I'm in the mood to be a critic tonight, and I was going to wait and save this for a more boring day, but I thought today was as good as any to do a giant write up of my favorite Studio Ghibli movies. If you don't know what that is, here is the summary: a Japanese animation film studio located it Tokyo, famous for it's anime feature films. So basically, the Japanese equivalent of american Disney, with Hayao Miyazaki being the Japanese Walt Disney. Princess Mononoke was pretty much my childhood, so I have a deep love for all things Studio Ghibli. I hope you will love these films as much as I do, and I hope you go out and watch them immediately if you already have not!
1. Princess Mononoke
Set in 14th century Japan, it depicts a mythical battle between the Animal Gods of the forest and the humans who have begun to destroy it. A young man, Ashitaka, witnesses the Wolf Goddess Moro (basically the leader of the Animal Gods) begin the battle against the human leader Lady Eboshi, who runs the giant coal factory. He also meets Mononoke, the feral human raised by the Wolf Goddess. This seems like an innocent enough premise, but this movie has more than enough grit for even a hardened adult. You see the Animal Gods dying off slowly as Lady Eboshi gains power, and the Wolf Goddess is driven permanently mad seeing all of them fall around her. The humans slaughter the children of the forest senselessly, and there is such an intense hatred burning within Princess Mononoke because she, whether she likes it or not, IS a human, as much as she wants otherwise. There is this bloody struggle between the guardians of the forest and the humans of the Iron Town who wish to consume its resources and you just get so caught up in the pain of the characters and AH! I love this movie. (Spoiler: no one wins.)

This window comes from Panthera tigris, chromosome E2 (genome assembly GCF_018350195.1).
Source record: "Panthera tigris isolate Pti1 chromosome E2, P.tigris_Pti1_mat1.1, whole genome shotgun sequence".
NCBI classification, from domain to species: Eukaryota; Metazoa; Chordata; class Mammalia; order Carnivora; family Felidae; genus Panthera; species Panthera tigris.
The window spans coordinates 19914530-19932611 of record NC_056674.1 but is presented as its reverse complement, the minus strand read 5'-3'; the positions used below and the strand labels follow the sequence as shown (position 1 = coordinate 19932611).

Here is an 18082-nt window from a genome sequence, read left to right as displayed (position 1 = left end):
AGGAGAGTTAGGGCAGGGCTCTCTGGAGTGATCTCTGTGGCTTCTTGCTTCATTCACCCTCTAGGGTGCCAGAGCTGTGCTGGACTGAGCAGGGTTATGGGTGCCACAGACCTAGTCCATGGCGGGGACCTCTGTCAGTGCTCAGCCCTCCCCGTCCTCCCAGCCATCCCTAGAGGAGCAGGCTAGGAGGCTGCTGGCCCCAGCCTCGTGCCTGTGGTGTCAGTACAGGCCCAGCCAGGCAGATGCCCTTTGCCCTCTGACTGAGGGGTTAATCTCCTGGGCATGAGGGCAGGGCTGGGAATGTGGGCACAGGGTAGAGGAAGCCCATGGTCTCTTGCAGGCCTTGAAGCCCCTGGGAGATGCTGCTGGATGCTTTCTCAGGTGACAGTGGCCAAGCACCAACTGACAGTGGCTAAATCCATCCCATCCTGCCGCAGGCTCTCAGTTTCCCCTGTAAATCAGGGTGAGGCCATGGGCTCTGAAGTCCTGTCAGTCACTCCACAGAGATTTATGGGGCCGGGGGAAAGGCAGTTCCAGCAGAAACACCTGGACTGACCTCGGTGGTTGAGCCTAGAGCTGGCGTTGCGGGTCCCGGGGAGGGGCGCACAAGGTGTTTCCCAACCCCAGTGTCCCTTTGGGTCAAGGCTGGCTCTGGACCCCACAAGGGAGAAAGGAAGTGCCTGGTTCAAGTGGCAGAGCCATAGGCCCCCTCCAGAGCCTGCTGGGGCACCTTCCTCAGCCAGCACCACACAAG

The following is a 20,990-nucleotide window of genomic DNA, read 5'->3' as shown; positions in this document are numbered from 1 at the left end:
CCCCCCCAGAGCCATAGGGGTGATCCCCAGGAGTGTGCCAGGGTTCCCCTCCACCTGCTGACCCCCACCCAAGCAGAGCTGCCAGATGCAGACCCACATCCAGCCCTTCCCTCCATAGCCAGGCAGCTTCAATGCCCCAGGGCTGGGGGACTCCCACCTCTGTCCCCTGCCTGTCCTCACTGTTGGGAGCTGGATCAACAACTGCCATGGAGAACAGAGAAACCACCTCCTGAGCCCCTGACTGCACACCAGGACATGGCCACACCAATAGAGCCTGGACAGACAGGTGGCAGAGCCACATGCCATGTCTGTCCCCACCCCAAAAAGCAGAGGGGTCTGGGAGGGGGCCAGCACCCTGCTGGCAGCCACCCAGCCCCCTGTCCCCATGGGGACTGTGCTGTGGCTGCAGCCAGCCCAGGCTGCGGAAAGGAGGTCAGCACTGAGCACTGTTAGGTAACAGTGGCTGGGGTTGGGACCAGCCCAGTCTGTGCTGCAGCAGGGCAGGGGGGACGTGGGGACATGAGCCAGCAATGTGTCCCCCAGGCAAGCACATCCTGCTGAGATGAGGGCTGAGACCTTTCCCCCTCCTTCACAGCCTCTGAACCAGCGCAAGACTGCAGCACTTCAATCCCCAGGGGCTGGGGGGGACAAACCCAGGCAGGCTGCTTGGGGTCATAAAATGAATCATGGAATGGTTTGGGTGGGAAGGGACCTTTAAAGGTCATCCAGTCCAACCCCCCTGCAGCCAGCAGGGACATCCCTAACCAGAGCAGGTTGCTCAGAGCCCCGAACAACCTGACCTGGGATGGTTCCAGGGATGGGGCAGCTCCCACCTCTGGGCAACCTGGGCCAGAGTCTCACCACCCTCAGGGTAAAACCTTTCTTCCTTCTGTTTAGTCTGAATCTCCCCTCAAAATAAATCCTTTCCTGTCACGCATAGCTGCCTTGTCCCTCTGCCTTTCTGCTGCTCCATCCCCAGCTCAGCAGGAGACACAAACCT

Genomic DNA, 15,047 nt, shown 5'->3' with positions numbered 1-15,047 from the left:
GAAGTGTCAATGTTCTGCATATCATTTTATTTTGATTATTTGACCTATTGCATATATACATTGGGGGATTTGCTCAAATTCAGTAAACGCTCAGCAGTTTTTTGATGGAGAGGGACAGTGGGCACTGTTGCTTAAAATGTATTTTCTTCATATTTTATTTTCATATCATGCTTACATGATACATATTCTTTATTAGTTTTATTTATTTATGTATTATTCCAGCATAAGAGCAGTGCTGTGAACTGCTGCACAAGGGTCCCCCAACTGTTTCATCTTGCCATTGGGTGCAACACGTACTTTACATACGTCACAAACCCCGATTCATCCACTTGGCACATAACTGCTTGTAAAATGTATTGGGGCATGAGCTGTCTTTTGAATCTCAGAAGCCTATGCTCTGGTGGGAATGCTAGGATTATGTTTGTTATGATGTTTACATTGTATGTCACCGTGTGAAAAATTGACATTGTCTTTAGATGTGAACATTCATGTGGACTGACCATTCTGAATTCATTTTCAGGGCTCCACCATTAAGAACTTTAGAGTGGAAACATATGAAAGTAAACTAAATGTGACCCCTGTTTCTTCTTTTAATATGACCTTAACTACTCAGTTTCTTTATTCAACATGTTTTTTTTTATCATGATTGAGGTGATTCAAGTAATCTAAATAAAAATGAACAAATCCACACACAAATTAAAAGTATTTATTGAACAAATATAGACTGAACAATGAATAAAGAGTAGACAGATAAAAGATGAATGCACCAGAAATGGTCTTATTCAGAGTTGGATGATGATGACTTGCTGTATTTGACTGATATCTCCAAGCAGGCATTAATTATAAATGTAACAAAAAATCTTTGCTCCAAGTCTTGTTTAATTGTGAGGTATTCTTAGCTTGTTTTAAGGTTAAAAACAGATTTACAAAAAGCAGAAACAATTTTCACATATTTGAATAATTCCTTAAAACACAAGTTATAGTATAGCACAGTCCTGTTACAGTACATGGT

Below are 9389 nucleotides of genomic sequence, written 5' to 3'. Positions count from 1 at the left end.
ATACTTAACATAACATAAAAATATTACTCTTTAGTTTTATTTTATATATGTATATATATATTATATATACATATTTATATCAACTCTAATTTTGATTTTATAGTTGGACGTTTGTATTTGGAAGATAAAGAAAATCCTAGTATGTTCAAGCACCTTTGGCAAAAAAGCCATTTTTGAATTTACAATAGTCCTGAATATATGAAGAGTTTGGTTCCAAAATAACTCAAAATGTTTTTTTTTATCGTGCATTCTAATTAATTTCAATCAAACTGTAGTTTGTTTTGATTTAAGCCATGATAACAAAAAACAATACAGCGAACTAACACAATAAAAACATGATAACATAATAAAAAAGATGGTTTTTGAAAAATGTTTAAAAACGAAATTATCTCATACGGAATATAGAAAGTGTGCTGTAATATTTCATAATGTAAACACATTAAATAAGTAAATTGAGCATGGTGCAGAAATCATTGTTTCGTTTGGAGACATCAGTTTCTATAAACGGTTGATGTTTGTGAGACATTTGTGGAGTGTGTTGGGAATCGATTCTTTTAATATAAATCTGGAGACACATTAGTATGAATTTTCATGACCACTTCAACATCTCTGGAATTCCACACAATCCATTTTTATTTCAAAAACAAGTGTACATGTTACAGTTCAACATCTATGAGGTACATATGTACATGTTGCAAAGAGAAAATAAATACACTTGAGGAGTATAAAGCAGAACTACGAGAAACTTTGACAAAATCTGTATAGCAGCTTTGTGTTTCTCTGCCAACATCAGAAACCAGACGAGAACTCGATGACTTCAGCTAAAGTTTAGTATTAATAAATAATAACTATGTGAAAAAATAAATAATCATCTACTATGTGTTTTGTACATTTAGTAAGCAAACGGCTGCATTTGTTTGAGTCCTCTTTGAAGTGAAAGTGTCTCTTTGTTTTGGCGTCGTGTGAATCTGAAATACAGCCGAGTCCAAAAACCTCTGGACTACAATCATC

2. Howl's Moving Castle
This has got to be one of the most of the strong, epic romances of all time, and it isn't even listed as such! But anyway, this is set in a magical universe, akin to a steampunk version of Victorian England, only with a war between wizards going on. It is centered around Sophie, a plain, quiet teenage hat maker who never thinks of herself as pretty. All the people at the shop constantly gossip about the dashing, 'soulless' eccentric wizard Howl, who lives in a moving castle in the Wastes. However, an evil witch puts a spell on her to turn her into a 90 year old woman, and she finds her way to being Howl's cleaning lady. He sees through the spell, and they teach each other extraordinary skills, her how to love herself, him how to have a soul. Amazing battles take place, and a bouncy dog is present, as well as a turnip scarecrow and a snarky fire demon named Calcifer (*SIGH*!). You know, normal Studio Ghibli fare. What makes this story so great is that Howl hides behind his good looks (and blond hair, which he later forgoes), and she thinks she IS the ugliness of her awful curse, and she discovers that only she can save him from becoming the awful monster wizards can become when they lose too much of their souls. They blossom around each other, and it's just great. This is probably one of my favorite movies EVER.